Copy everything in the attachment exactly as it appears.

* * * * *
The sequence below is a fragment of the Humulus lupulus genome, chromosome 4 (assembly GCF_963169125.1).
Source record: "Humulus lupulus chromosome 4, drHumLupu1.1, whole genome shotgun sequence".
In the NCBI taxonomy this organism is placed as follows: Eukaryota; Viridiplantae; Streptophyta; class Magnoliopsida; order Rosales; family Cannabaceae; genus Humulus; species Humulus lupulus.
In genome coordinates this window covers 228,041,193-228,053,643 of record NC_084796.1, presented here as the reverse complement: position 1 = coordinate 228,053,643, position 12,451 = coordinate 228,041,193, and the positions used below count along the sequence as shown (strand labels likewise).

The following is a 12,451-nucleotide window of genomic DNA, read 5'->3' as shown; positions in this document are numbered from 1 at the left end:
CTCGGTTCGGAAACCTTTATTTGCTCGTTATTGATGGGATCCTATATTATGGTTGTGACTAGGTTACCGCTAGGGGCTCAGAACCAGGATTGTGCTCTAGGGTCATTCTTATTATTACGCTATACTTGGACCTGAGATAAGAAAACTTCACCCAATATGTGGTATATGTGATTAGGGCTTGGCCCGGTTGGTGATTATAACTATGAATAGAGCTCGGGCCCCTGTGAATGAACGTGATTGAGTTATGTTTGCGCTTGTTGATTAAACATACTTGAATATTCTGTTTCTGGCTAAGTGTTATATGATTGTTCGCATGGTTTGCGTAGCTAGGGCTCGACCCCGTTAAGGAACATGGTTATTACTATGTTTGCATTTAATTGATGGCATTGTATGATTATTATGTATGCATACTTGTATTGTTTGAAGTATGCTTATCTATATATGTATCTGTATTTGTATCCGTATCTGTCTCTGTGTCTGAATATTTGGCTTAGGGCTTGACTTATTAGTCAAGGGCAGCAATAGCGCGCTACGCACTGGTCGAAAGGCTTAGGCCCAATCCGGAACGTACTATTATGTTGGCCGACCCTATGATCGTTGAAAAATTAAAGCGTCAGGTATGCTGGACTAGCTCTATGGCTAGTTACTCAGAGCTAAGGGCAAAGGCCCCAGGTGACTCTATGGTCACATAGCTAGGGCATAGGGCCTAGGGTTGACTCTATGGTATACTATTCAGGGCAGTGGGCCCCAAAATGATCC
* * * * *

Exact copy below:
The sequence below is a fragment of the Humulus lupulus genome, chromosome 4 (assembly GCF_963169125.1).
Source record: "Humulus lupulus chromosome 4, drHumLupu1.1, whole genome shotgun sequence".
In the NCBI taxonomy this organism is placed as follows: Eukaryota; Viridiplantae; Streptophyta; class Magnoliopsida; order Rosales; family Cannabaceae; genus Humulus; species Humulus lupulus.
In genome coordinates this window covers 228,041,193-228,053,643 of record NC_084796.1, presented here as the reverse complement: position 1 = coordinate 228,053,643, position 12,451 = coordinate 228,041,193, and the positions used below count along the sequence as shown (strand labels likewise).

The following is a 12,451-nucleotide window of genomic DNA, read 5'->3' as shown; positions in this document are numbered from 1 at the left end:
CTCGGTTCGGAAACCTTTATTTGCTCGTTATTGATGGGATCCTATATTATGGTTGTGACTAGGTTACCGCTAGGGGCTCAGAACCAGGATTGTGCTCTAGGGTCATTCTTATTATTACGCTATACTTGGACCTGAGATAAGAAAACTTCACCCAATATGTGGTATATGTGATTAGGGCTTGGCCCGGTTGGTGATTATAACTATGAATAGAGCTCGGGCCCCTGTGAATGAACGTGATTGAGTTATGTTTGCGCTTGTTGATTAAACATACTTGAATATTCTGTTTCTGGCTAAGTGTTATATGATTGTTCGCATGGTTTGCGTAGCTAGGGCTCGACCCCGTTAAGGAACATGGTTATTACTATGTTTGCATTTAATTGATGGCATTGTATGATTATTATGTATGCATACTTGTATTGTTTGAAGTATGCTTATCTATATATGTATCTGTATTTGTATCCGTATCTGTCTCTGTGTCTGAATATTTGGCTTAGGGCTTGACTTATTAGTCAAGGGCAGCAATAGCGCGCTACGCACTGGTCGAAAGGCTTAGGCCCAATCCGGAACGTACTATTATGTTGGCCGACCCTATGATCGTTGAAAAATTAAAGCGTCAGGTATGCTGGACTAGCTCTATGGCTAGTTACTCAGAGCTAAGGGCAAAGGCCCCAGGTGACTCTATGGTCACATAGCTAGGGCATAGGGCCTAGGGTTGACTCTATGGTATACTATTCAGGGCAGTGGGCCCCAAAATGATCC